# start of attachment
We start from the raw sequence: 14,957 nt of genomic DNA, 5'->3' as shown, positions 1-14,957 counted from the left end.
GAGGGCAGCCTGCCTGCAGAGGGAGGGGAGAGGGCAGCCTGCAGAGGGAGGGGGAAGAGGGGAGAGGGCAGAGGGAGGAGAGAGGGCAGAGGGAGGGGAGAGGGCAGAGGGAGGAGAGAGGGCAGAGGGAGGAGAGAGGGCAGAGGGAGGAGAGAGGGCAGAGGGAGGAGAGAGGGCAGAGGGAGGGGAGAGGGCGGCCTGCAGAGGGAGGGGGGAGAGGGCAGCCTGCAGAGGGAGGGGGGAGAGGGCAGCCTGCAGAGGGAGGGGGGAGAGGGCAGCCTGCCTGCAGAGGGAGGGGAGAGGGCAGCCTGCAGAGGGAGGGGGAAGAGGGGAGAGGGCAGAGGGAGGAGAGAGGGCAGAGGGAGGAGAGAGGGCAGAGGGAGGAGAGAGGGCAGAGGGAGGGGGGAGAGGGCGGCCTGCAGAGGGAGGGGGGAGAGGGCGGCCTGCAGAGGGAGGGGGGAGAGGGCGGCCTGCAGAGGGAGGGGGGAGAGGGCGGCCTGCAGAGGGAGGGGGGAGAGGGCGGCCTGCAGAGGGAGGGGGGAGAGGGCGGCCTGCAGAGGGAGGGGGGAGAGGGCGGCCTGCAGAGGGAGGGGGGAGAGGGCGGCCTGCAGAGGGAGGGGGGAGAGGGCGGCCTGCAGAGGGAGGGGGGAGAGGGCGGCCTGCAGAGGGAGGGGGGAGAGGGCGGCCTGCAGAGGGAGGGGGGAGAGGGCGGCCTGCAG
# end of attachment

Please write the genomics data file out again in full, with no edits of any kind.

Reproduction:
We start from the raw sequence: 14,957 nt of genomic DNA, 5'->3' as shown, positions 1-14,957 counted from the left end.
GAGGGCAGCCTGCCTGCAGAGGGAGGGGAGAGGGCAGCCTGCAGAGGGAGGGGGAAGAGGGGAGAGGGCAGAGGGAGGAGAGAGGGCAGAGGGAGGGGAGAGGGCAGAGGGAGGAGAGAGGGCAGAGGGAGGAGAGAGGGCAGAGGGAGGAGAGAGGGCAGAGGGAGGAGAGAGGGCAGAGGGAGGGGAGAGGGCGGCCTGCAGAGGGAGGGGGGAGAGGGCAGCCTGCAGAGGGAGGGGGGAGAGGGCAGCCTGCAGAGGGAGGGGGGAGAGGGCAGCCTGCCTGCAGAGGGAGGGGAGAGGGCAGCCTGCAGAGGGAGGGGGAAGAGGGGAGAGGGCAGAGGGAGGAGAGAGGGCAGAGGGAGGAGAGAGGGCAGAGGGAGGAGAGAGGGCAGAGGGAGGGGGGAGAGGGCGGCCTGCAGAGGGAGGGGGGAGAGGGCGGCCTGCAGAGGGAGGGGGGAGAGGGCGGCCTGCAGAGGGAGGGGGGAGAGGGCGGCCTGCAGAGGGAGGGGGGAGAGGGCGGCCTGCAGAGGGAGGGGGGAGAGGGCGGCCTGCAGAGGGAGGGGGGAGAGGGCGGCCTGCAGAGGGAGGGGGGAGAGGGCGGCCTGCAGAGGGAGGGGGGAGAGGGCGGCCTGCAGAGGGAGGGGGGAGAGGGCGGCCTGCAGAGGGAGGGGGGAGAGGGCGGCCTGCAGAGGGAGGGGGGAGAGGGCGGCCTGCAG